Impact on Relationships

Narcissistic behaviours can have a profound impact on personal and professional relationships. Understanding these effects is key to recognising and addressing the challenges posed by narcissism.

  1. Difficulties in Maintaining Healthy Relationships: The self-centred nature of narcissism makes it challenging to build and sustain healthy, balanced relationships. Narcissists often prioritise their needs over those of others, leading to conflict and dissatisfaction.
  2. Patterns of Idealization and Devaluation: Relationships with narcissists often follow a cycle of idealisation and devaluation. Initially, the narcissist may shower the other person with attention and admiration, creating a sense of euphoria. However, this phase is often followed by a period of devaluation, where the narcissist becomes critical and dismissive, leading to emotional distress for the other person.
  3. Effects on Family, Friends, and Romantic Partners: Family members, friends, and romantic partners of narcissists often experience significant emotional strain. They may feel undervalued, manipulated, and unsupported. The constant need to cater to the narcissist’s demands can lead to burnout and a sense of being trapped in a toxic relationship.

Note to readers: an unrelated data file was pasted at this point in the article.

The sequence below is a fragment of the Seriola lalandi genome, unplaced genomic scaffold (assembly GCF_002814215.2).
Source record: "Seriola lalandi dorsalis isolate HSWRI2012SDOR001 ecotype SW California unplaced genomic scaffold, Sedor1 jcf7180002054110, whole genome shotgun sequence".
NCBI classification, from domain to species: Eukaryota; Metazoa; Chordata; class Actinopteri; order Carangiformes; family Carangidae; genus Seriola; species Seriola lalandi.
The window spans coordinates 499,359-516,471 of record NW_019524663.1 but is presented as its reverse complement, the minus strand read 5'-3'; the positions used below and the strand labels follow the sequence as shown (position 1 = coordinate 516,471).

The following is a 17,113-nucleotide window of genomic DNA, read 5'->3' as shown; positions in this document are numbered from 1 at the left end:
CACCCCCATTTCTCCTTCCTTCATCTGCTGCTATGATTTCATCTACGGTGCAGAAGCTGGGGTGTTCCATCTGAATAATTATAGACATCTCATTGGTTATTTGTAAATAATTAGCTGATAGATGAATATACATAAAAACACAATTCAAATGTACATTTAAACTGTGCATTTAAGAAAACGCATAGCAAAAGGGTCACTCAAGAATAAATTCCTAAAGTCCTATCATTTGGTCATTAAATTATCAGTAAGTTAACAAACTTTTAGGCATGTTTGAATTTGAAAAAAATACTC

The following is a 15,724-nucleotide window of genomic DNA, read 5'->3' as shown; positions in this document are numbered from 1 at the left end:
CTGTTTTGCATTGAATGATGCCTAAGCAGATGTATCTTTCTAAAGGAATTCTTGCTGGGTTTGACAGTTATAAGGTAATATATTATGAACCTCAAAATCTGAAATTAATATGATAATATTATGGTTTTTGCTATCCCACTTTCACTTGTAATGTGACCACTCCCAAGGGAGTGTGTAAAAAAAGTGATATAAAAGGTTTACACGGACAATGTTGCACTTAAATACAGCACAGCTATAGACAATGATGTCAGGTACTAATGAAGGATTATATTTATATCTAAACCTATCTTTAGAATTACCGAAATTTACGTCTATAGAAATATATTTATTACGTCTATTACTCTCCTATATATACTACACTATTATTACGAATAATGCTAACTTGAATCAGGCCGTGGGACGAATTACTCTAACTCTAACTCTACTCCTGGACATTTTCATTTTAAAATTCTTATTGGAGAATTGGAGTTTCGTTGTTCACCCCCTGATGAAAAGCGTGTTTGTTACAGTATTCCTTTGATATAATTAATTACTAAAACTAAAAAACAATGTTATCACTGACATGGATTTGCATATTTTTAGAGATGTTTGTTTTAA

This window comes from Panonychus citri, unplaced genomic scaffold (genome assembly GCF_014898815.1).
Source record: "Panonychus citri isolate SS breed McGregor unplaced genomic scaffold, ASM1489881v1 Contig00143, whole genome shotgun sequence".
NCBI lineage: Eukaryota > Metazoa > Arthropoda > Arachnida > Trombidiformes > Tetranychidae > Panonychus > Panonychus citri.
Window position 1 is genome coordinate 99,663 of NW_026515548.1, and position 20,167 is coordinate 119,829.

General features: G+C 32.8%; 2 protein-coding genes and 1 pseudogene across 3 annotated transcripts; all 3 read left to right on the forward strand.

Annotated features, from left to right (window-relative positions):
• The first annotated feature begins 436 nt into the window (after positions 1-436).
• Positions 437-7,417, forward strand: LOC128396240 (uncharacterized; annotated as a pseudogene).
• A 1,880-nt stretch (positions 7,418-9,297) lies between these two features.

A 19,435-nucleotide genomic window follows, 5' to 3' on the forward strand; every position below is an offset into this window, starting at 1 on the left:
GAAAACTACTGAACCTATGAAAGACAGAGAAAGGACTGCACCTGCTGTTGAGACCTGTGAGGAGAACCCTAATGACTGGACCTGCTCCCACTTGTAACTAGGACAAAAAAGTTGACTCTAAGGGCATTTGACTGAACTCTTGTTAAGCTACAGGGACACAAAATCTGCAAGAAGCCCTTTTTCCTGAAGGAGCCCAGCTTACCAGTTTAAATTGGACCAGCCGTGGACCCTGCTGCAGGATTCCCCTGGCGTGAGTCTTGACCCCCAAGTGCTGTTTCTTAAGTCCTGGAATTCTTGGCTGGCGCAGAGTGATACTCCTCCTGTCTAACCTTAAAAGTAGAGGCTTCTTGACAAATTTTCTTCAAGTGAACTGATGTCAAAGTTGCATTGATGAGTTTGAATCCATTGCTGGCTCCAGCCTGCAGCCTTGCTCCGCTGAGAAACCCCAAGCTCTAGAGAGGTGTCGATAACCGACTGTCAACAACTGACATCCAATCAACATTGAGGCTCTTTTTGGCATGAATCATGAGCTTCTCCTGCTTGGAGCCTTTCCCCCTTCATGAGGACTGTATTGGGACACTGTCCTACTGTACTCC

What is not narcissism?

Understanding the difference between Narcissistic Personality Disorder (NPD) and typical selfishness or self-importance is crucial for accurate identification and appropriate response. While many people occasionally exhibit traits associated with narcissism, NPD represents a more severe and persistent pattern of behaviour. Here are some key factors that differentiate normal behaviour from NPD:

TraitNormal BehaviorNPD
Duration and PervasivenessTraits such as confidence, ambition, or occasional selfishness are normal and can vary depending on the situation. These traits do not dominate the individual’s personality and are not consistently present across all areas of life.The behaviours and attitudes characteristic of NPD are enduring and pervasive, affecting most aspects of the individual’s life and relationships. These traits are present consistently over time and do not fluctuate based on circumstances.
Empathy and Interpersonal RelationsMost people are capable of empathy and can understand and respond to others’ emotions, even if they occasionally act in self-interest. They can maintain healthy, reciprocal relationships and show genuine concern for others.A significant lack of empathy is a hallmark of NPD. Individuals with NPD consistently struggle to recognise or value others’ feelings and needs, often acting in ways that are insensitive or exploitative. Their relationships are typically characterised by a lack of genuine connection and a pattern of manipulation and control.
Response to CriticismWhile it is common for people to feel defensive when criticised, they are generally able to reflect on the feedback and make adjustments if necessary. They do not react with extreme hostility or denial.Individuals with NPD often react to criticism with intense defensiveness, anger, or even rage. They find it difficult to accept any form of criticism and may go to great lengths to protect their fragile self-esteem, including lashing out at others or completely denying the validity of the critique.